Readers Letters: Platinum Jubilee gave UK party we deserved
Listening this morning to many miserable Scots badmouthing the Platinum Jubilee celebrations I was tempted to turn off my radio.
Although not an ardent royalist, I was very cheered to see the scenes of thousands of people in London and across the UK using the Jubilee weekend to be happy and to enjoy being together after the two sad, lonely years of the pandemic. This was a unique opportunity to celebrate the 70-year rule of a dedicated, hardworking non-political head of state and provided a temporary, much-needed distraction from thinking about the brutal war in Ukraine and the grim cost of living crisis.
While our monarch has many detractors because she is very rich, the same affliction is shared by many UK politicians and indeed other heads of state around the world.
Personally, I dread the possibility of Nicola Sturgeon, or her ilk, retired from politics, becoming the head of state of a republican independent Scotland. This would provide me with much less motivation to participate in a celebratory picnic in Princes Street Gardens!
Sally Gordon-Walker, Edinburgh
It's a sign of the small-mindedness of the SNP government that it didn't organise a Platinum Jubilee dinner for all MSPs of whichever Party. Such an event would not have compromised SNP principles in any way. Scotland is still part of the United Kingdom, whether the SNP like it or not, but it's always been unrealistic to expect any level of graciousness from Nicola Sturgeon and her Blue Meanies.
Steve Hayes, Leven, Fife
I agree with Tim Cox (Letters, 6 June). Those in favour of a British republic should carefully consider what they wish for: President Tony and Cherie Blair? President Boris and Carrie Johnson? President Nicola Sturgeon? All had enough votes to win a presidential election. Or would they prefer a President Robert Mugabe? A President Donald Trump? Or any of the EU’s five popularly unelected presidents? A constitutional Monarchy in which the nominal head of state “reigns but does not rule” has many attractions. We could do worse than learn from the Scandinavians in this matter. As a soldier I vowed to fight and perhaps die for Queen and Country; but for President Wannabe and Career Politician? Nah.
Tim Flinn, Garvald, East Lothian
There is a bit of debate at the moment, instigated by the Queen's Platinum Jubilee, about whether we should have a constitutional monarch versus an elected head of state, with legitimate arguments on both sides.
The attraction of a constitutional monarch (with no political power), is that party politics are not involved, with the division this can bring. Had we an elected head of state, ie, a president, eg President Blair, Cameron, Johnson, this could be divisive stuff. A monarch can be a unifier (albeit, there can be bad monarchs).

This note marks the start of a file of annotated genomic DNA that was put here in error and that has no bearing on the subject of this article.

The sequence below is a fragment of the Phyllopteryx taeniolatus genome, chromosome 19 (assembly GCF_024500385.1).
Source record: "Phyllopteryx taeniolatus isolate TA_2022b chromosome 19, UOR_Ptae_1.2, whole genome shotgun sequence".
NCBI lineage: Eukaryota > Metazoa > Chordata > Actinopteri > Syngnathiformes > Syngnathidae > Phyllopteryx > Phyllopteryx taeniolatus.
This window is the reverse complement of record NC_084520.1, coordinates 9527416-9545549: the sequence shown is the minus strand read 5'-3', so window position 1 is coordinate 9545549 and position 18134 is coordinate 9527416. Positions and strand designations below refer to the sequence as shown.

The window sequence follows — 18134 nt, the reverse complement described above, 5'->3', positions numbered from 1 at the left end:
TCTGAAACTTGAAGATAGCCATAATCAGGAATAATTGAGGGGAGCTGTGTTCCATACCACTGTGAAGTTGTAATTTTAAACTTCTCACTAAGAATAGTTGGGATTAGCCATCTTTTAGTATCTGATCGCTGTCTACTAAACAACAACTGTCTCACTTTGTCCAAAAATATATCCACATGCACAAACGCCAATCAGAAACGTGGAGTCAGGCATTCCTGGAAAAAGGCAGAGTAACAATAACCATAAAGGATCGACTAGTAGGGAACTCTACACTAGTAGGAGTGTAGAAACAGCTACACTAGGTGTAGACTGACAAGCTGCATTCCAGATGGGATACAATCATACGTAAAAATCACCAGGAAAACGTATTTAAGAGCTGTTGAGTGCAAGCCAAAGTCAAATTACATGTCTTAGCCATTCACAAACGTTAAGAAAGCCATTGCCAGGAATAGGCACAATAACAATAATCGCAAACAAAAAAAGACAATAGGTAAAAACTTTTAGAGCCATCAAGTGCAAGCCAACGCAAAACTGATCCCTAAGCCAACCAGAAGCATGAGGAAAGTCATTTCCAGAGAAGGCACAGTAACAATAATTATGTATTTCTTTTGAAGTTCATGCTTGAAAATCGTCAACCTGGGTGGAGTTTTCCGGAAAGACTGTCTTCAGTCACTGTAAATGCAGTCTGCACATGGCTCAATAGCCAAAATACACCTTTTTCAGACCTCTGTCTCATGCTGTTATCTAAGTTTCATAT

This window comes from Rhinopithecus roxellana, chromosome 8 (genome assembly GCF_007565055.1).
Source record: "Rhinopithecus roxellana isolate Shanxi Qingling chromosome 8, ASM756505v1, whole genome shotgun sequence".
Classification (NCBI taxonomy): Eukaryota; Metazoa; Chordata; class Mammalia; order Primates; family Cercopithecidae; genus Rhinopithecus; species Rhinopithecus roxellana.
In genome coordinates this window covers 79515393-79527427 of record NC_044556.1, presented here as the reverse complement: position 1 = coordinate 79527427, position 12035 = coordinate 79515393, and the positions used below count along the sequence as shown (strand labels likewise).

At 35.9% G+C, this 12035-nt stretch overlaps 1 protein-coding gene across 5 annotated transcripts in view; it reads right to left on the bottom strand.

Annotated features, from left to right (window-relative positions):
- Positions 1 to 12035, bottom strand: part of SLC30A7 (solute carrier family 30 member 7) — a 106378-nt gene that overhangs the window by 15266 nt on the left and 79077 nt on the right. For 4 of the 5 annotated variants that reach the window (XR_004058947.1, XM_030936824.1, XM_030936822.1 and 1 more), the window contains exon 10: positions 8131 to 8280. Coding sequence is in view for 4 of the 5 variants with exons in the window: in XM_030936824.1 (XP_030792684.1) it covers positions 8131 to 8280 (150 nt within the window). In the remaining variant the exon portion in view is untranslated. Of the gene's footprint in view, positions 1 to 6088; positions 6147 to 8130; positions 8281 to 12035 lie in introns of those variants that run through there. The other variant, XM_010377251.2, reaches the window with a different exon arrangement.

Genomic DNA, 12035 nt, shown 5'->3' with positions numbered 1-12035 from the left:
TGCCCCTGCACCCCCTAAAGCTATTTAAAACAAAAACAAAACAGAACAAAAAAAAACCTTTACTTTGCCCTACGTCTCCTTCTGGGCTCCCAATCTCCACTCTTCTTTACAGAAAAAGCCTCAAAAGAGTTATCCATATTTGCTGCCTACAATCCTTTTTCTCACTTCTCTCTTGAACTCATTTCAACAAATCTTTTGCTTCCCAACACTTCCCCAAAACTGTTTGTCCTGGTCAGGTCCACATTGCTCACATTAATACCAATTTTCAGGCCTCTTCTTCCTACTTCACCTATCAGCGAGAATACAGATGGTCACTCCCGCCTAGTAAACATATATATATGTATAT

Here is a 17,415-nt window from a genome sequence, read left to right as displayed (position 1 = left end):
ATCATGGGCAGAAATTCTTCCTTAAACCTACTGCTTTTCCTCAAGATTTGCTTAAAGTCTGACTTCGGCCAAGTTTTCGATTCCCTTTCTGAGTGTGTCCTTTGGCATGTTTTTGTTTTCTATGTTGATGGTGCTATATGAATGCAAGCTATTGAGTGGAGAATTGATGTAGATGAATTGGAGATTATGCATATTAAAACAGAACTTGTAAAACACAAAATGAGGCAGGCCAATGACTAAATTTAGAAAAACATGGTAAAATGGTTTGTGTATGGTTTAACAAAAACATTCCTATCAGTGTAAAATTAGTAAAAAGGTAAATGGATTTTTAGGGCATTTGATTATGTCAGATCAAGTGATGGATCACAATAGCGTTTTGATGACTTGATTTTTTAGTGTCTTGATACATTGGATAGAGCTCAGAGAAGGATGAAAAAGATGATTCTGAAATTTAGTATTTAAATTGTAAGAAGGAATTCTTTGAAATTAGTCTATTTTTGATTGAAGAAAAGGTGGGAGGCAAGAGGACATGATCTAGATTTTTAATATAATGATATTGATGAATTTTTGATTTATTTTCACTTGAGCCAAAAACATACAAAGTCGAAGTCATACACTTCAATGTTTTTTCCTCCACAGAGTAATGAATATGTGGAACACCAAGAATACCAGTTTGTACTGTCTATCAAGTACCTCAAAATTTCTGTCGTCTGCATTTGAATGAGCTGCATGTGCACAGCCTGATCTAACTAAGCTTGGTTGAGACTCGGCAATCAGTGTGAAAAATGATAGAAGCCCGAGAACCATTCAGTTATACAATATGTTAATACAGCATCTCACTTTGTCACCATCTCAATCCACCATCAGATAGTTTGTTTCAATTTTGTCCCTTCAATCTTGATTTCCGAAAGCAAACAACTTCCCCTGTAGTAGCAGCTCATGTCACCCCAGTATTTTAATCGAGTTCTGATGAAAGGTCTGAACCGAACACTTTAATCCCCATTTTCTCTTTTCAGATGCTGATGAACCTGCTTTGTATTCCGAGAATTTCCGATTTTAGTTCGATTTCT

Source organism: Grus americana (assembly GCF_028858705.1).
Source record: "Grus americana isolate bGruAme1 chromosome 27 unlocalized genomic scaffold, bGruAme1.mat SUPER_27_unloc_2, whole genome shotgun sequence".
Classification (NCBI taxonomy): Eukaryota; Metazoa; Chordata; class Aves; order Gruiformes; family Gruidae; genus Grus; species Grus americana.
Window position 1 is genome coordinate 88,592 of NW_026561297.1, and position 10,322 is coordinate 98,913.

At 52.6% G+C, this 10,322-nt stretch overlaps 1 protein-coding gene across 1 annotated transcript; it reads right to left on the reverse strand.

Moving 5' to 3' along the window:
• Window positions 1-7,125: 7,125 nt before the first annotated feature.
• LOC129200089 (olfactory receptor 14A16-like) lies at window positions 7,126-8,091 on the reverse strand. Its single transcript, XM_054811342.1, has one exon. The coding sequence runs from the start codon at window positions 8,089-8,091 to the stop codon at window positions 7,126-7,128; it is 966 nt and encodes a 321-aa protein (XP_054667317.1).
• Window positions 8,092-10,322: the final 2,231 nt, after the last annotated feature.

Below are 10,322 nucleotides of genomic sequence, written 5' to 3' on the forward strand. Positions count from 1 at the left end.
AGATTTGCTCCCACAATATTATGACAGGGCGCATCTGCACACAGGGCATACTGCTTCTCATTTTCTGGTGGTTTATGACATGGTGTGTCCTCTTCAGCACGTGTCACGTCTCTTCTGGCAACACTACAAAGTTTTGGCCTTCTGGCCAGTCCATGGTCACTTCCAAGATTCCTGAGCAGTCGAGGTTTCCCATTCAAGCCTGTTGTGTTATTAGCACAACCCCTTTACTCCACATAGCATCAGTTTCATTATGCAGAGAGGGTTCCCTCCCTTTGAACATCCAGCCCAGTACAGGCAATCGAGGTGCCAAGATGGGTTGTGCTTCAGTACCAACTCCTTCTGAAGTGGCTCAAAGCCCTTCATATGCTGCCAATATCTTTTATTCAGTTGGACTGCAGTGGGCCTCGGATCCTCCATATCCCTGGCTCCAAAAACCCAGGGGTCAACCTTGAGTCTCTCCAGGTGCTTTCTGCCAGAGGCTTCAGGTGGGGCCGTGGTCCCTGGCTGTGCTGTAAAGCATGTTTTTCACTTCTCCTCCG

Given the poor performance of our elected representatives, ie putting party before country, both at Westminster and Holyrood, our monarch puts them all to shame as a leader - she puts country first.
William Ballantine, Bo'ness, West Lothian
Ross is the man
I would like to see a young, honest Tory MP emerge in a leadership contest to replace the Prime Minister. The obvious choice to me is young Douglas Ross MP, leader of the Scottish Conservatives. It is time to pass the baton to a new generation. Young and energetic, Ross is obviously honest dependable and believes in what he is trying to do. Let's face it, that is a refreshing change for an increasingly jaded Westminster.
Cllr Nigel Boddy, Darlington, Co. Durham
There is a distinct whiff of scandal about the SNP. Their government is planning to cut 17,000 public sector jobs and maybe as many as 30,000. The reason, it seems, is that they can't afford them. I don't understand why not.
If they were not spending an estimated £150 million on the late census, which they could have held along with the rest of the UK last year, that money would be available to fund the cost of these people. If you add in the expected £400m spending on the ferries and £40m (and counting) of Prestwick, plus £20m for the illegal second referendum, a cost of £30,000 per annum for each of the 17,000 would be more than adequately covered.
If the SNP understood where money comes from, they might even manage to do the job that some people elected them for. Clearly, their voters think that they have a magic money tree. Oh, wait – of course, they do. They have the Barnett Formula with lots of lovely money generated by the City of London to fund their excesses on a platter.
Unlike the Tartan Gnomes, some of us have to work for a living.
Peter Hopkins, Edinburgh
Single issue parties such as SNP, UKIP etc are just that, and can't be expected to deliver on anything else, such as the economy. Thus Scotland has gone downhill since the SNP regime started, and the UK likewise since Brexit, as the consequences of achieving their respective aims are and were not relevant.